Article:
- Associated Press - Saturday, December 5, 2015

PROVIDENCE, R.I. (AP) - Five top Rhode Island neuroscience research institutions are teaming up to better understand - and seek treatments for - a range of brain-centered health troubles like autism, epilepsy, stroke, Alzheimer’s disease and traumatic brain injury.

Lifespan CEO Timothy Babineau said that the agreement presents an important opportunity for the institutions and the state.

“Just as with cardiac disease and cancer, true breakthroughs in diagnosis and treatment occur only when there is collaboration among and between disciplines and institutions,” Babineau said in statement.

Lifespan’s Norman Prince Neurosciences Institute is one of the five institutions joining forces.

The other institutions include the University of Rhode Island’s George and Anne Ryan Institute for Neuroscience, the Providence VA Medical Center’s Center of Excellence for Neurorestoration and Neurotechnology, and Brown University’s Brown Institute for Brain Science.

Care New England’s psychiatry research division at Butler Hospital and its autism research unit at Women and Infants Hospital are also part of the team.

As part of the agreement, the institutions will also work together on pilot grant programs, cross-institutional appointments, educational opportunities for researchers and staff, and the sharing of information, equipment and facilities. The agreement also calls for the creation of a Committee on Coordination on Neuroscience Research within Rhode Island.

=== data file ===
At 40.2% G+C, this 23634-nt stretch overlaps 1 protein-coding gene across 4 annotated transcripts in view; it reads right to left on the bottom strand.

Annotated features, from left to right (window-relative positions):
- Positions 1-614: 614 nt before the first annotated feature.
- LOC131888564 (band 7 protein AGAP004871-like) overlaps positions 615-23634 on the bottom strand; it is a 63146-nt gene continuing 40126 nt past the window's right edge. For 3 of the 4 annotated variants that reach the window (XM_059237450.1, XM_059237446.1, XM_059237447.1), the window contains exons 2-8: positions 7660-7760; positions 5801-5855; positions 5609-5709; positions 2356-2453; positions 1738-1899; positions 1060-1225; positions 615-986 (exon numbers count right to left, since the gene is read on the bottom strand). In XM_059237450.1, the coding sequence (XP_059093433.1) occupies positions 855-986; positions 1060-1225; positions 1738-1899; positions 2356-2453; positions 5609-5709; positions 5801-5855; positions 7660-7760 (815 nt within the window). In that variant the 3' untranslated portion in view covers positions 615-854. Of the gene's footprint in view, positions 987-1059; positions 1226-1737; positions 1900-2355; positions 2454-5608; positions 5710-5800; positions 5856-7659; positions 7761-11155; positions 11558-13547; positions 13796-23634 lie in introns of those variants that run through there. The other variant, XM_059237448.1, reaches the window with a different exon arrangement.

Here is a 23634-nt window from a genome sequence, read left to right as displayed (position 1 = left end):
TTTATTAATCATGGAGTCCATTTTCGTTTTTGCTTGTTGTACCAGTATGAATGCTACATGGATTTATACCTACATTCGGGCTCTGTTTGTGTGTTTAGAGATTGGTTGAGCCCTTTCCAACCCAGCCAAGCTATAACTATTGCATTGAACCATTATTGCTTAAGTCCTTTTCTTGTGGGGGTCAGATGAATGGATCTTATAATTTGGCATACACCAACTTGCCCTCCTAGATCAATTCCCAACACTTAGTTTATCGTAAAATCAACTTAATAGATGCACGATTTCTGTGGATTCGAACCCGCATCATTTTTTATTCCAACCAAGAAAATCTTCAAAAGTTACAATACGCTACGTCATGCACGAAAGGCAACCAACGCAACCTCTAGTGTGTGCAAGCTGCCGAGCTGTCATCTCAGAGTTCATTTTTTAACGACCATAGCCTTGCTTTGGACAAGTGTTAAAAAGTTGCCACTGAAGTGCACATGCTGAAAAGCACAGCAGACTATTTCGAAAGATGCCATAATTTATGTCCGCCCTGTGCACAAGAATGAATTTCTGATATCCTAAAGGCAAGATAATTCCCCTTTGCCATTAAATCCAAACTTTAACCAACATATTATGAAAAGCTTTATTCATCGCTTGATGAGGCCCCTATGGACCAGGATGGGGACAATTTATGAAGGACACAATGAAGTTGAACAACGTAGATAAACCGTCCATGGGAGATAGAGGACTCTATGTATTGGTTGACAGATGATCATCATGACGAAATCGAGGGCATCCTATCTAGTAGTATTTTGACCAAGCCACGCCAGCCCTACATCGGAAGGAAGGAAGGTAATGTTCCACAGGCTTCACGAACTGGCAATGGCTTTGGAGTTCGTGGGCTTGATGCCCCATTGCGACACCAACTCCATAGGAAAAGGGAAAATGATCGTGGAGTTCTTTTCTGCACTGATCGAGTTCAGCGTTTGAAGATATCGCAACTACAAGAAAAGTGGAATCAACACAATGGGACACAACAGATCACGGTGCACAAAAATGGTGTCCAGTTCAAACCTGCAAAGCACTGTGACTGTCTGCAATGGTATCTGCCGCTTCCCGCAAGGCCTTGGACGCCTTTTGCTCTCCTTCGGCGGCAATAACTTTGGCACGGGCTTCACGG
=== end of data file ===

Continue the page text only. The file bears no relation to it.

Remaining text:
The goal of the committee is to help spearhead the initiatives envisioned by the collaboration.

Gov. Gina Raimondo praised the effort saying that sharing information and research across university and health care partners will lead to valuable treatments.

“As we work to crack the code of brain sciences, teamwork is more important than ever to find solutions to keep people healthy,” Raimondo said in a statement. “Combining our existing neuroscience expertise will also take our research capabilities to the next level, and put Rhode Island on the map as a place of innovation and collaboration.”

Officials said Rhode Island is the only state to have such an effort of all the major institutions involved in this field.

Brown University President Christina Paxson said the partnership will help the school improve its ability to attract more funding and the best faculty and students. She said it will also accelerate the pace of research and add to the diversity of ideas in classrooms.

“The challenges of mental health and brain disease in Rhode Island and the world demand not just that we make progress, but that we make a real, positive difference in the lives of people,” Paxson said.

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